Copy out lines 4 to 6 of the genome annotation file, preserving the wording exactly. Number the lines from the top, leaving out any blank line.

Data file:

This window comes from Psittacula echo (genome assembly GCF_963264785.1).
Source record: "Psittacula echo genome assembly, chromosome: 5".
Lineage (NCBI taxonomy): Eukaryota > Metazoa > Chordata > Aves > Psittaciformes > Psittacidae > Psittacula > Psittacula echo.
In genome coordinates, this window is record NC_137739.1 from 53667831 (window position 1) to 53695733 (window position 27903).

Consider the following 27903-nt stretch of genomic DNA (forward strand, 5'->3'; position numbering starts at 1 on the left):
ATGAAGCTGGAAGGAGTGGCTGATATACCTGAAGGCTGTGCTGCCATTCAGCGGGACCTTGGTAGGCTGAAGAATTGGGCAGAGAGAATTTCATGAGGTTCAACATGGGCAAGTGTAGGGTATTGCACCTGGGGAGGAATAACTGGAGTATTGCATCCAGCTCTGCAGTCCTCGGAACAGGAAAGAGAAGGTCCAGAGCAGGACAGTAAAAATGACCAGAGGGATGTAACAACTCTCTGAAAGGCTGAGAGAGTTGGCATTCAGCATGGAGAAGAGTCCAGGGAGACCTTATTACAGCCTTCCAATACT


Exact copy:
In genome coordinates, this window is record NC_137739.1 from 53667831 (window position 1) to 53695733 (window position 27903).

Consider the following 27903-nt stretch of genomic DNA (forward strand, 5'->3'; position numbering starts at 1 on the left):
ATGAAGCTGGAAGGAGTGGCTGATATACCTGAAGGCTGTGCTGCCATTCAGCGGGACCTTGGTAGGCTGAAGAATTGGGCAGAGAGAATTTCATGAGGTTCAACATGGGCAAGTGTAGGGTATTGCACCTGGGGAGGAATAACTGGAGTATTGCATCCAGCTCTGCAGTCCTCGGAACAGGAAAGAGAAGGTCCAGAGCAGGACAGTAAAAATGACCAGAGGGATGTAACAACTCTCTGAAAGGCTGAGAGAGTTGGCATTCAGCATGGAGAAGAGTCCAGGGAGACCTTATTACAGCCTTCCAATACT